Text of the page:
We provide evidence that expression and genetic regulation of SUMF1 differs between smokers with and without COPD. SUMF1 is differentially expressed in sputum cells from COPD patients and controls. Through examination of the SUMF1 gene, we found SNPs that significantly affect mRNA levels through the use of an eQTL analysis from a lung tissue dataset, which was corroborated in vitro by mRNA expression analysis of sputum cells and lung fibroblasts from the Lund cohort. In addition, some of these SNPs in SUMF1 are associated with an increased risk of COPD. Furthermore, the different SUMF1 SNPs were found to have differential effects in COPD. Some SNPs, such as rs11915920, had an effect on SUMF1 mRNA expression in tissue, sputum cells, and lung fibroblasts, while the SNP rs793391 was significantly associated with lung function parameters and thereby COPD.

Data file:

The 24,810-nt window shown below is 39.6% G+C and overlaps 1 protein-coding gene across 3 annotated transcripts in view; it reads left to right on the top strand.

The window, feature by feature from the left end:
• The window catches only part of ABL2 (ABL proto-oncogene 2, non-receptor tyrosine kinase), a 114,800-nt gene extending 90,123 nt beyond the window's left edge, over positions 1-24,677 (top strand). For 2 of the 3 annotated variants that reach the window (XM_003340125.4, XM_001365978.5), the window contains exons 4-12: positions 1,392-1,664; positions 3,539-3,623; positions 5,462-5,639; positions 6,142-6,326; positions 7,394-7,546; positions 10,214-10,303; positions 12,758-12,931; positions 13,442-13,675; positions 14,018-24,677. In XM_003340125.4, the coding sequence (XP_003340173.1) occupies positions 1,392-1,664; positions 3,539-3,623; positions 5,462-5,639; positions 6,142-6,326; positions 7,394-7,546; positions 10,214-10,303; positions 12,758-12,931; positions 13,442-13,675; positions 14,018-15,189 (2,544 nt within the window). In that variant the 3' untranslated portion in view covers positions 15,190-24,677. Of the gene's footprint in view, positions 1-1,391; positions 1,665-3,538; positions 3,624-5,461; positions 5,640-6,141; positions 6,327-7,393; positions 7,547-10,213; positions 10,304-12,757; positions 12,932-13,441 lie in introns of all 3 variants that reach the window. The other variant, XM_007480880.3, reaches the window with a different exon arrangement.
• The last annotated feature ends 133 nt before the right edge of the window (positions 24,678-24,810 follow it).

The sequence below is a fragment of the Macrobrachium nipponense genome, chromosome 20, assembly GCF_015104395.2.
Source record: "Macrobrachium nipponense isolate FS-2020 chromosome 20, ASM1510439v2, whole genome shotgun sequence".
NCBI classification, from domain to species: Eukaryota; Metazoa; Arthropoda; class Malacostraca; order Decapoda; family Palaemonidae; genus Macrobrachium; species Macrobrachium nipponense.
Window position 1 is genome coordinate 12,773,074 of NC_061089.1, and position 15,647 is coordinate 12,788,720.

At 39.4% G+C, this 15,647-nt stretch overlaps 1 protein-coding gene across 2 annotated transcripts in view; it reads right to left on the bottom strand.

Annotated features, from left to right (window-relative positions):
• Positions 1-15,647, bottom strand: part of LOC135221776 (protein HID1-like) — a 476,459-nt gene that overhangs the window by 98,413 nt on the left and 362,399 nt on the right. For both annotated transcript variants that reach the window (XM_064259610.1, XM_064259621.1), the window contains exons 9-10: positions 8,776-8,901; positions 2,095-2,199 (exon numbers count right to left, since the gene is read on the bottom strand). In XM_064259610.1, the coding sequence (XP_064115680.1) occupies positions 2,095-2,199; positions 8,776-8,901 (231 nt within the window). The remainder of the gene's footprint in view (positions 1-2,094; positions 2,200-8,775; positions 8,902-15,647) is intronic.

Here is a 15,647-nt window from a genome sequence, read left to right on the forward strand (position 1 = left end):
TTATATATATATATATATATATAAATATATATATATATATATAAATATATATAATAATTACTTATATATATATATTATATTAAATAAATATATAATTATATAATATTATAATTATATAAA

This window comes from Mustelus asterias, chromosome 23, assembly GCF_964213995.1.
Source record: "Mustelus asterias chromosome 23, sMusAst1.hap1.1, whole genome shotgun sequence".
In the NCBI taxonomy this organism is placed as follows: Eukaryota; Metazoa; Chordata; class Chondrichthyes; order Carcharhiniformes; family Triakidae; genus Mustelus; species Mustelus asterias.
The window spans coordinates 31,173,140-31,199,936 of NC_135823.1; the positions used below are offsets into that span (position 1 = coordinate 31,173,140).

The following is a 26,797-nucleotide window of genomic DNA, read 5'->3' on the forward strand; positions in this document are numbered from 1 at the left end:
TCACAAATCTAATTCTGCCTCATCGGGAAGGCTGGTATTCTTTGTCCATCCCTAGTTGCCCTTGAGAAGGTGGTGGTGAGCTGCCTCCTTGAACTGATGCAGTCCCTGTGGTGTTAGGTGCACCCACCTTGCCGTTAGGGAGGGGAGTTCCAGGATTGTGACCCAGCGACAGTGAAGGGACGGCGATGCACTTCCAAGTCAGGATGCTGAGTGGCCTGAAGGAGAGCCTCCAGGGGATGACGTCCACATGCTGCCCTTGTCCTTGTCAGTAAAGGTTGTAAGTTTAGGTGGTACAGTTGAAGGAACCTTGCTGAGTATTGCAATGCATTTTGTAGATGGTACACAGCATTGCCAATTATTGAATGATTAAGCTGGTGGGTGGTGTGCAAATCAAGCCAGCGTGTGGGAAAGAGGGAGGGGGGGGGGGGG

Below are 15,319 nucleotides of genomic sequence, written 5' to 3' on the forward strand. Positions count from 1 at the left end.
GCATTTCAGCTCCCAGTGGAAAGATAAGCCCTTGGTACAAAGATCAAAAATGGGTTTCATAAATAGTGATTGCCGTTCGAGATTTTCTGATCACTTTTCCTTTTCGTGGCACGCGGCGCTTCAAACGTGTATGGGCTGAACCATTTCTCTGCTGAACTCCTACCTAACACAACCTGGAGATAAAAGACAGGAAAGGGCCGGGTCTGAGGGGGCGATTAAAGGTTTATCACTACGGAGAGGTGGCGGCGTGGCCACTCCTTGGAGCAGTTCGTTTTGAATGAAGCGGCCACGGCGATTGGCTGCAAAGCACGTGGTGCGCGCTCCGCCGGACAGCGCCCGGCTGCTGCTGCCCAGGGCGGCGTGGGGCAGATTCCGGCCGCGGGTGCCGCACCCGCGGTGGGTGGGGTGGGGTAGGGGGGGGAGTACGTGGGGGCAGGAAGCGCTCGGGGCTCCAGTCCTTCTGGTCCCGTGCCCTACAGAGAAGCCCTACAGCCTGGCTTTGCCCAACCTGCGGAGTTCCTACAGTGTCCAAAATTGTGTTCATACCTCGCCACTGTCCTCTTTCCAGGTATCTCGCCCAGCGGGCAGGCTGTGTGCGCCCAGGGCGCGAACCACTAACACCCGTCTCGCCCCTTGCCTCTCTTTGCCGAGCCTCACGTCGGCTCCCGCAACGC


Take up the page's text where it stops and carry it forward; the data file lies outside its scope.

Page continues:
Chronic obstructive pulmonary disease
- DLCO :
Lung diffusion capacity for carbon monoxide)
Expression (RNA) quantitative trait loci
- FEV1 :
Forced expiratory volume in 1 second
Forced volume capacity
Genome-wide association studies
Single nucleotide polymorphism
Sulfatase modifying factor 1
(WHO) WHO. The top 10 causes of death [web page on the Internet. Geneva: WHO. http://www.who.int/mediacentre/factsheets/fs310/en/ [updated May 2014. Fact sheet number 310].
Kim WJ, Lee SD. Candidate genes for COPD: current evidence and research. Int J Chron Obstruct Pulmon Dis. 2015;10:2249–55.
Huang Q. Genetic study of complex diseases in the post-GWAS era. J Genet Genomics. 2015;42(3):87–98.